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The United States blocks the renewal of export licenses for the Chinese company Huawei

The United States blocks the renewal of export licenses for the Chinese company Huawei

BEIJING (AP) — The Chinese government accused Washington on Tuesday of pursuing “technological dominance,” as the United States began to ratchet up pressure on tech giant Huawei by blocking access to US suppliers.

The Biden administration has stopped approving license renewals for some US companies that were selling key components to the Chinese company, according to two people familiar with the matter. Neither of them was allowed to comment publicly on the sensitive matter and spoke on condition of anonymity.

The company, which makes networking equipment and smartphones, has been on the US Commerce Department’s entity list, which includes those subject to licensing requirements, since 2019. It has been allowed to buy some less advanced components. But the new restrictions may prevent Huawei’s access to processor chips and other technologies, as large US-based companies such as Intel and Qualcomm are forced to end dealings with them.

Bloomberg News and the Financial Times first reported on the administration’s move.

Huawei Technologies Co., Ltd., China’s first global technology brand, is at the center of the conflict between Washington and Beijing over technology and security. US officials say Huawei is a security risk and may facilitate Chinese espionage, an accusation the company denies.

“China is deeply concerned about these reports,” said Foreign Ministry spokeswoman Mao Ning. Washington was accused of “broadening the concept of national security and abusing state power” to suppress Chinese competitors.

“Such practices run counter to the principles of a market economy” and “blatant technological dominance,” Mao said.

The White House and the Commerce Department declined to comment on specific Huawei-related deliberations.

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“Working closely with our Interagency Export Controls partners at the Departments of Energy, Defense and State, we continually evaluate our policies and regulations and communicate regularly with external stakeholders,” the Commerce Department said in a statement. “We do not comment on conversations or deliberations about specific companies.”

The move to halt licenses to Huawei comes after Republican Representative Mike McCaul, chairman of the House Foreign Affairs Committee, announced earlier this month that the committee would conduct a 90-day review of the Commerce Department’s Office of Industry Security. McCall said he was ordering the review because the agency had not responded to two-year-old requests for information about the agency’s export control licenses to China.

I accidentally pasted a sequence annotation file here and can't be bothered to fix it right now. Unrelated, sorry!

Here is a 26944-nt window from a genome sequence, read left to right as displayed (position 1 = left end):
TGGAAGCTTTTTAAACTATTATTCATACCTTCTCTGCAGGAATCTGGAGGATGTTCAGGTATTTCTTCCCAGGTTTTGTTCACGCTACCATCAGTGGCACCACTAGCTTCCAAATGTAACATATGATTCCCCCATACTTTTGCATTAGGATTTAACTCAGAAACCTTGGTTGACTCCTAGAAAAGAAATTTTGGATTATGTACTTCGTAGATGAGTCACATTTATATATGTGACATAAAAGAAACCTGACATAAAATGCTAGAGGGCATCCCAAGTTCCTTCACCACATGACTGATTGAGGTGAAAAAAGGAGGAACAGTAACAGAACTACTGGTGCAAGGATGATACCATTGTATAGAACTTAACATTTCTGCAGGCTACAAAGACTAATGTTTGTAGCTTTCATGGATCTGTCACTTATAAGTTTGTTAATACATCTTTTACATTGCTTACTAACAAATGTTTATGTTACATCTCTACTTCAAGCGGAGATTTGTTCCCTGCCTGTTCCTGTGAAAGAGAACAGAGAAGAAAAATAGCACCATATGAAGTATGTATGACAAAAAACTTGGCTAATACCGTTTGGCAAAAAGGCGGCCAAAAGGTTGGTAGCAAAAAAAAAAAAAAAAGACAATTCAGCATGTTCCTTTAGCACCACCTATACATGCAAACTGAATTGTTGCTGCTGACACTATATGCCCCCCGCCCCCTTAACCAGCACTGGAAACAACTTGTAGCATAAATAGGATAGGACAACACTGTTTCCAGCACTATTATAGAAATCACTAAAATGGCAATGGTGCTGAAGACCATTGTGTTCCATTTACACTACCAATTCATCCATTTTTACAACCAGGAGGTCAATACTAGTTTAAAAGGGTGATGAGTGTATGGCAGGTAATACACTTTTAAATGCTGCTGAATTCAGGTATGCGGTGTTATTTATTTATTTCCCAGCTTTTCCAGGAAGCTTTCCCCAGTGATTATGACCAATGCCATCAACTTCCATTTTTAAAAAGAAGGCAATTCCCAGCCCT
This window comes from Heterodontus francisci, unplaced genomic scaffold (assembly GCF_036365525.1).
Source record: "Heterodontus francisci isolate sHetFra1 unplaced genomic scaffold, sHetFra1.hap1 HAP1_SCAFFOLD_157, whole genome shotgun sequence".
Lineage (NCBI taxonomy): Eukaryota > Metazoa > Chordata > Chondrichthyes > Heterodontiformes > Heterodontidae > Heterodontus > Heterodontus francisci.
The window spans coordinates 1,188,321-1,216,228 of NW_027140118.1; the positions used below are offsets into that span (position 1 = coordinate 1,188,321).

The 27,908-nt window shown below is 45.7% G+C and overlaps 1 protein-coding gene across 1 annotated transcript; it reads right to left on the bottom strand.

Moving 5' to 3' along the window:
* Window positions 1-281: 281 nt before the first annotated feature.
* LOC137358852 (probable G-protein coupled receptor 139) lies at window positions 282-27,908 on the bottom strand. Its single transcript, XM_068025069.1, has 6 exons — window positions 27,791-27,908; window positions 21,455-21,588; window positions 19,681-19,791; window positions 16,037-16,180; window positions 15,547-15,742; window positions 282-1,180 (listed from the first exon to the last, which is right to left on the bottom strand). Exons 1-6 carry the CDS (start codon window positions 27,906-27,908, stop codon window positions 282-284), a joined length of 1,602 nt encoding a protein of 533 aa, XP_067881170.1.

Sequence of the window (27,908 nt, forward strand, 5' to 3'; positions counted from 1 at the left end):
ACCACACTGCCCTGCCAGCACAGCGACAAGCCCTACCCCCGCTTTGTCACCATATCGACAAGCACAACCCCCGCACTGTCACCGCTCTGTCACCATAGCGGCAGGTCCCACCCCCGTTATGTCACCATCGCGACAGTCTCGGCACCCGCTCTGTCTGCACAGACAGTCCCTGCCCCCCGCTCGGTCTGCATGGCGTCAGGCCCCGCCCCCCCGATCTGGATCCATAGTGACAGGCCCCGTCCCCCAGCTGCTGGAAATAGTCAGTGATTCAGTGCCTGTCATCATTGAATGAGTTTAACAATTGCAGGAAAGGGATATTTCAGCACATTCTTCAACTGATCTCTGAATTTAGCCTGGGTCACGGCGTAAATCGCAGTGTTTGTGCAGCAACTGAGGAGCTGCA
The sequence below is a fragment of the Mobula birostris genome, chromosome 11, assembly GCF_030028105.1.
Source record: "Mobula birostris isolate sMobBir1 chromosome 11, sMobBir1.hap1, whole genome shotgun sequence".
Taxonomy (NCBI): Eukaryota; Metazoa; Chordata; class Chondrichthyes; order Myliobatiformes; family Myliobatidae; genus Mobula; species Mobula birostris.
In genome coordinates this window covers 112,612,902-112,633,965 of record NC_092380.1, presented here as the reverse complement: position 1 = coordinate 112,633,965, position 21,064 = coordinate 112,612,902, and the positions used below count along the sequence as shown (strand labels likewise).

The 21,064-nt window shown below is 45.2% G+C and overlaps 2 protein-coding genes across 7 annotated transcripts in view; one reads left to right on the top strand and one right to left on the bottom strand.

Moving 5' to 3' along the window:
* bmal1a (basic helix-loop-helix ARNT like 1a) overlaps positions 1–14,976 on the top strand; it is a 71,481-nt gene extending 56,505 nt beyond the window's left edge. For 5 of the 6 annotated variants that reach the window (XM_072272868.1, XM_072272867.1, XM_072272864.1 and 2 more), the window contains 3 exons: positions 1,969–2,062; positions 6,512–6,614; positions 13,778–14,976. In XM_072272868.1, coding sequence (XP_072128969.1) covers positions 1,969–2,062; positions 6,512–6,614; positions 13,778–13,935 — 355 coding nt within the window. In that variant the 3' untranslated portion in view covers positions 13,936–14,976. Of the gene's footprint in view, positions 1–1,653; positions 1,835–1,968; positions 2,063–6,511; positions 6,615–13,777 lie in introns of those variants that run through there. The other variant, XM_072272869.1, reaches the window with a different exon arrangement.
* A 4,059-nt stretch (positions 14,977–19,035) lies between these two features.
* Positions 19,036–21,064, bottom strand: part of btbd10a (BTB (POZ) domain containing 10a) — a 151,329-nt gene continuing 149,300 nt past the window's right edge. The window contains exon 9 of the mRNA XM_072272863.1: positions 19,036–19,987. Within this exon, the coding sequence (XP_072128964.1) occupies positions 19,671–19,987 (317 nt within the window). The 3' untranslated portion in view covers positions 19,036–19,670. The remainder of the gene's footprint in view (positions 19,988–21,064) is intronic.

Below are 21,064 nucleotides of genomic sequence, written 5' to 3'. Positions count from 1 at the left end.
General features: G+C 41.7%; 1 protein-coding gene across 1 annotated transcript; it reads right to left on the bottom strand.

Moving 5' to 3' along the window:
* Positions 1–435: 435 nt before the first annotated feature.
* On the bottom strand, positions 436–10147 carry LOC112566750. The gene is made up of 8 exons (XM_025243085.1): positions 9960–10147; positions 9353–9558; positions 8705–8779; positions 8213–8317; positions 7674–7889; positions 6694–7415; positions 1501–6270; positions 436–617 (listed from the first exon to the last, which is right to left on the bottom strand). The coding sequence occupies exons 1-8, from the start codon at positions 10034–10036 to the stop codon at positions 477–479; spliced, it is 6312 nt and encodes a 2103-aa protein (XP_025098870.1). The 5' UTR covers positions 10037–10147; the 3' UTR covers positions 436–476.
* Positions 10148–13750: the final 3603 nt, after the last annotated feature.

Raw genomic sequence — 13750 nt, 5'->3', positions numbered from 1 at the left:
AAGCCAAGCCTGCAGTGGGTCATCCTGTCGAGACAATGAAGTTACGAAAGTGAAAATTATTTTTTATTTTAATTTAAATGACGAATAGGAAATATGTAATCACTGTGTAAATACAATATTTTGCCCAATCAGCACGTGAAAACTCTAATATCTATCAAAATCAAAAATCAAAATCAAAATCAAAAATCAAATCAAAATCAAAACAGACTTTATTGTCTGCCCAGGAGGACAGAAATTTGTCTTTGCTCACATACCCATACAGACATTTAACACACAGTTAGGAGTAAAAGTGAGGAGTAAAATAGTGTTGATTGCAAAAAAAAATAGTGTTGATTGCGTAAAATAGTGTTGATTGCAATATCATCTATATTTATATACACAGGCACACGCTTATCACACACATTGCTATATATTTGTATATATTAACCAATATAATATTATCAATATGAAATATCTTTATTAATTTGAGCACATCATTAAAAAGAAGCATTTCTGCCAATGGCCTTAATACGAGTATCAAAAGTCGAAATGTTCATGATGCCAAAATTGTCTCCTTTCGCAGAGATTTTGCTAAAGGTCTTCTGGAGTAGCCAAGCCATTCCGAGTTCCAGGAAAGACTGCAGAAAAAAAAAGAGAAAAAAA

In a letter to Commerce Secretary Gina Raimondo this month, McCall said the agency “failed to fulfill its legal obligation to provide the required documents and information.” McCaul on Tuesday called the reports of halting trade on exports a “positive step” and called on the department to make it a permanent decision.

Mao said Beijing would “defend the legitimate rights” of its companies, but gave no indication of how the government might respond. Beijing has issued similar statements after previous US actions against its companies but often does nothing.

The ban on sales of advanced US processor chips, music, maps and other services from the Google unit of Alphabet Inc. To paralyze Huawei’s smartphone business. The company sold its cheap smartphone brand to revive sales by decoupling it from sanctions imposed on its parent company.

The Commerce Department has agreed to grant export licenses to US companies to allow them to sell less advanced chips and other technology to Huawei that it deemed did not pose a security risk. This came after suppliers complained of losing billions of dollars in annual sales.

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Huawei has scrambled to remove US components from its network and other products, and launched new business lines serving factories, self-driving cars and other industrial customers. The company hopes that these will be less vulnerable to American pressure.

Huawei says its business is starting to pick up.

“In 2020, we have successfully pulled ourselves out of crisis mode,” Eric Xu, one of the three Huawei executives who take turns as chairman, said in a letter to employees in December. “American restrictions are now our new normal, and we are back to business as usual.”

Xu said last year’s revenue was expected to change slightly from 2021 at 636.9 billion yuan ($91.6 billion).

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Madani reported from Washington.